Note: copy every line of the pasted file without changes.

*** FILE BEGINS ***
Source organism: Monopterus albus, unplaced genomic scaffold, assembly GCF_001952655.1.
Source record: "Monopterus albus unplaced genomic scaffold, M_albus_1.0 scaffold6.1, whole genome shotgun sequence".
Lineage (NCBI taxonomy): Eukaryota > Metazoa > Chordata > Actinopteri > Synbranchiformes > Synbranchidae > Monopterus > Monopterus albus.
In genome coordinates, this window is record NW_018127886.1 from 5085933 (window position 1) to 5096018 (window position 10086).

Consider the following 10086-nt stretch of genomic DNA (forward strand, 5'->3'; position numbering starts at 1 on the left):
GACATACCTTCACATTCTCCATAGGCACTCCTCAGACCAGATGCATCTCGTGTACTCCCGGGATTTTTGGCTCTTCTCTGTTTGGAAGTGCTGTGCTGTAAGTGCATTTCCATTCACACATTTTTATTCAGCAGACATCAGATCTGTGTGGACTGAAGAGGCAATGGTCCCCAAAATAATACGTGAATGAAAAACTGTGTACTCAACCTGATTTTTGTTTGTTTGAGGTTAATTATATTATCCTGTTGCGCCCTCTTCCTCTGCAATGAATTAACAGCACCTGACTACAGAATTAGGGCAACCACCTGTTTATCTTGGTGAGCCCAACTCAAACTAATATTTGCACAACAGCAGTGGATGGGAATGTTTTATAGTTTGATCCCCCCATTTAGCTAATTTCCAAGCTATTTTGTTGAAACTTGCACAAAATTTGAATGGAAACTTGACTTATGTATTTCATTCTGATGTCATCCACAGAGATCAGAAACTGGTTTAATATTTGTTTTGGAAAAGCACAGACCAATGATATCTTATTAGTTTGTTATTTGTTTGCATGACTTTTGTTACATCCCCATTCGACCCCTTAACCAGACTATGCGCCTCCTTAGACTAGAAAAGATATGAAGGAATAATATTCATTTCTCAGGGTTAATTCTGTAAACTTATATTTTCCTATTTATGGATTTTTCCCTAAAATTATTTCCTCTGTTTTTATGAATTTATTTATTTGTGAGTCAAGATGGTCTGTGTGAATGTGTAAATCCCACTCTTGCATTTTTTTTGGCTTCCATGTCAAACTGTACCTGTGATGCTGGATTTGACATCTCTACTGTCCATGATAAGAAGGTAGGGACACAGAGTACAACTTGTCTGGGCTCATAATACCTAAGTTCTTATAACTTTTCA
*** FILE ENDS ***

Source organism: Monopterus albus, unplaced genomic scaffold, assembly GCF_001952655.1.
Source record: "Monopterus albus unplaced genomic scaffold, M_albus_1.0 scaffold6.1, whole genome shotgun sequence".
Lineage (NCBI taxonomy): Eukaryota > Metazoa > Chordata > Actinopteri > Synbranchiformes > Synbranchidae > Monopterus > Monopterus albus.
In genome coordinates, this window is record NW_018127886.1 from 5085933 (window position 1) to 5096018 (window position 10086).

Consider the following 10086-nt stretch of genomic DNA (forward strand, 5'->3'; position numbering starts at 1 on the left):
GACATACCTTCACATTCTCCATAGGCACTCCTCAGACCAGATGCATCTCGTGTACTCCCGGGATTTTTGGCTCTTCTCTGTTTGGAAGTGCTGTGCTGTAAGTGCATTTCCATTCACACATTTTTATTCAGCAGACATCAGATCTGTGTGGACTGAAGAGGCAATGGTCCCCAAAATAATACGTGAATGAAAAACTGTGTACTCAACCTGATTTTTGTTTGTTTGAGGTTAATTATATTATCCTGTTGCGCCCTCTTCCTCTGCAATGAATTAACAGCACCTGACTACAGAATTAGGGCAACCACCTGTTTATCTTGGTGAGCCCAACTCAAACTAATATTTGCACAACAGCAGTGGATGGGAATGTTTTATAGTTTGATCCCCCCATTTAGCTAATTTCCAAGCTATTTTGTTGAAACTTGCACAAAATTTGAATGGAAACTTGACTTATGTATTTCATTCTGATGTCATCCACAGAGATCAGAAACTGGTTTAATATTTGTTTTGGAAAAGCACAGACCAATGATATCTTATTAGTTTGTTATTTGTTTGCATGACTTTTGTTACATCCCCATTCGACCCCTTAACCAGACTATGCGCCTCCTTAGACTAGAAAAGATATGAAGGAATAATATTCATTTCTCAGGGTTAATTCTGTAAACTTATATTTTCCTATTTATGGATTTTTCCCTAAAATTATTTCCTCTGTTTTTATGAATTTATTTATTTGTGAGTCAAGATGGTCTGTGTGAATGTGTAAATCCCACTCTTGCATTTTTTTTGGCTTCCATGTCAAACTGTACCTGTGATGCTGGATTTGACATCTCTACTGTCCATGATAAGAAGGTAGGGACACAGAGTACAACTTGTCTGGGCTCATAATACCTAAGTTCTTATAACTTTTCA